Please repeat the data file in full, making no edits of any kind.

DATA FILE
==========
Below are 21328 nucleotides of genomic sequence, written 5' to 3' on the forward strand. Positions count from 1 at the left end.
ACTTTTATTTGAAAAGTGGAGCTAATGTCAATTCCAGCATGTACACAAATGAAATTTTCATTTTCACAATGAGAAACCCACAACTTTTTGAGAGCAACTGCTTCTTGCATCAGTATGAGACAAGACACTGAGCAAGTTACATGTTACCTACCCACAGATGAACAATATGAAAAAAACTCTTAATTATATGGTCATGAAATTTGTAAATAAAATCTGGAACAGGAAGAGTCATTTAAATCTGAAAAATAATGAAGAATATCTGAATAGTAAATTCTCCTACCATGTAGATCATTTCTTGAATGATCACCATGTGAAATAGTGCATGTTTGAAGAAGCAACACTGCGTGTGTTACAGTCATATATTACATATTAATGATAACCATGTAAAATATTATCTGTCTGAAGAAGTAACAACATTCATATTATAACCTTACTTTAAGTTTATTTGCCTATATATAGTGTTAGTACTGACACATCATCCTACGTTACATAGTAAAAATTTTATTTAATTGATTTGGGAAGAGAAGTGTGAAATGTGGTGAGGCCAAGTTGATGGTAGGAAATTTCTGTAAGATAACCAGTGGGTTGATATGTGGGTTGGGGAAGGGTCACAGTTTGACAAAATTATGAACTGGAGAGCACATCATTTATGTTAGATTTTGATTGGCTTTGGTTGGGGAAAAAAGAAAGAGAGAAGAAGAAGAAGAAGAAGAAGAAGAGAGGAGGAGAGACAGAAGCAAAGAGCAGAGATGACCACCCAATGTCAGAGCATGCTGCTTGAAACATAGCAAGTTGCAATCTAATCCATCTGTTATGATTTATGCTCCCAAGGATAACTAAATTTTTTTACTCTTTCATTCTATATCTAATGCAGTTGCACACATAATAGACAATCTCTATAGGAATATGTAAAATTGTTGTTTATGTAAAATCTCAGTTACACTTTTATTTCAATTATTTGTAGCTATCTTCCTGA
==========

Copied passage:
Below are 21328 nucleotides of genomic sequence, written 5' to 3' on the forward strand. Positions count from 1 at the left end.
ACTTTTATTTGAAAAGTGGAGCTAATGTCAATTCCAGCATGTACACAAATGAAATTTTCATTTTCACAATGAGAAACCCACAACTTTTTGAGAGCAACTGCTTCTTGCATCAGTATGAGACAAGACACTGAGCAAGTTACATGTTACCTACCCACAGATGAACAATATGAAAAAAACTCTTAATTATATGGTCATGAAATTTGTAAATAAAATCTGGAACAGGAAGAGTCATTTAAATCTGAAAAATAATGAAGAATATCTGAATAGTAAATTCTCCTACCATGTAGATCATTTCTTGAATGATCACCATGTGAAATAGTGCATGTTTGAAGAAGCAACACTGCGTGTGTTACAGTCATATATTACATATTAATGATAACCATGTAAAATATTATCTGTCTGAAGAAGTAACAACATTCATATTATAACCTTACTTTAAGTTTATTTGCCTATATATAGTGTTAGTACTGACACATCATCCTACGTTACATAGTAAAAATTTTATTTAATTGATTTGGGAAGAGAAGTGTGAAATGTGGTGAGGCCAAGTTGATGGTAGGAAATTTCTGTAAGATAACCAGTGGGTTGATATGTGGGTTGGGGAAGGGTCACAGTTTGACAAAATTATGAACTGGAGAGCACATCATTTATGTTAGATTTTGATTGGCTTTGGTTGGGGAAAAAAGAAAGAGAGAAGAAGAAGAAGAAGAAGAAGAAGAGAGGAGGAGAGACAGAAGCAAAGAGCAGAGATGACCACCCAATGTCAGAGCATGCTGCTTGAAACATAGCAAGTTGCAATCTAATCCATCTGTTATGATTTATGCTCCCAAGGATAACTAAATTTTTTTACTCTTTCATTCTATATCTAATGCAGTTGCACACATAATAGACAATCTCTATAGGAATATGTAAAATTGTTGTTTATGTAAAATCTCAGTTACACTTTTATTTCAATTATTTGTAGCTATCTTCCTGA